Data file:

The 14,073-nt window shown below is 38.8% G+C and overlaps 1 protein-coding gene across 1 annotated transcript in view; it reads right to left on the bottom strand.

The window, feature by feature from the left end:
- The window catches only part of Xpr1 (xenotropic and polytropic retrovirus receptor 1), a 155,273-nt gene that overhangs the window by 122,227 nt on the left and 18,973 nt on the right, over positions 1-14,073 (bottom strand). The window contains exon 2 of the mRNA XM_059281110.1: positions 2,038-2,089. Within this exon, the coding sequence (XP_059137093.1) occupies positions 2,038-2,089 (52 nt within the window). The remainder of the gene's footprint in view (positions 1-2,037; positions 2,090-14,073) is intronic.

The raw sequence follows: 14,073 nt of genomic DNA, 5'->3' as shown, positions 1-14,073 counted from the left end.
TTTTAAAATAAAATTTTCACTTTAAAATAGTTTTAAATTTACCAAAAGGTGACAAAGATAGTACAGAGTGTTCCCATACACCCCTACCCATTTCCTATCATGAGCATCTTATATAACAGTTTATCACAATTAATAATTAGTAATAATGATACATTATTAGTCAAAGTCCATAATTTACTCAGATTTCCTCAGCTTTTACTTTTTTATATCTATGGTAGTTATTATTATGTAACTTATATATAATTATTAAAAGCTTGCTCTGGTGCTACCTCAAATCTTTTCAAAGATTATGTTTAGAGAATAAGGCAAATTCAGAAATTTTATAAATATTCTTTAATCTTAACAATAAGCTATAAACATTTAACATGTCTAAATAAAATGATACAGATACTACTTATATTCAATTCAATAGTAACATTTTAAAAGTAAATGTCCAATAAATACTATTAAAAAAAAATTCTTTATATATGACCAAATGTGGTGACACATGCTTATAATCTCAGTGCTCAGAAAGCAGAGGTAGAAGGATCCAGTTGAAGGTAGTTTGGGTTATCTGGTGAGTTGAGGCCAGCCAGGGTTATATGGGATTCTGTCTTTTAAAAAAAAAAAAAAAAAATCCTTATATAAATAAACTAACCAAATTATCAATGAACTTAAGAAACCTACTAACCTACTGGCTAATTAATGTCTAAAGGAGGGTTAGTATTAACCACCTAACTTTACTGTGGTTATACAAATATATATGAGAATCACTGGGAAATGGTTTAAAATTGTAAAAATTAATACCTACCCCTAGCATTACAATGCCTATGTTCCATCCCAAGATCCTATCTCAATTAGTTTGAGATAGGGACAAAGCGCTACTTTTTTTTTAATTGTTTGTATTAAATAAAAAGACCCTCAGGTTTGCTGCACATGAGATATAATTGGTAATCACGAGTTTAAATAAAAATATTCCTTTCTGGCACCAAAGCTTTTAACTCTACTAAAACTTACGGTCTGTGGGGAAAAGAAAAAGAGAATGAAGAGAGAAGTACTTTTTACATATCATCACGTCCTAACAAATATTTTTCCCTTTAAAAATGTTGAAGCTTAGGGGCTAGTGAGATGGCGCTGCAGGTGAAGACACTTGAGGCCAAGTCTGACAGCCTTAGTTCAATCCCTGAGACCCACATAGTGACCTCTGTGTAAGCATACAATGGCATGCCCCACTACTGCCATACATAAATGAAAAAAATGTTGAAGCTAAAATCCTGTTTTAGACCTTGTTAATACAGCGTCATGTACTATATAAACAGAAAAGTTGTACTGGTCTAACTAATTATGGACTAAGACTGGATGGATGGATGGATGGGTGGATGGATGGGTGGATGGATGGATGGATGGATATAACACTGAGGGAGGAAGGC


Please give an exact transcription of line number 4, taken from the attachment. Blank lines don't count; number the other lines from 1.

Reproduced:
The raw sequence follows: 14,073 nt of genomic DNA, 5'->3' as shown, positions 1-14,073 counted from the left end.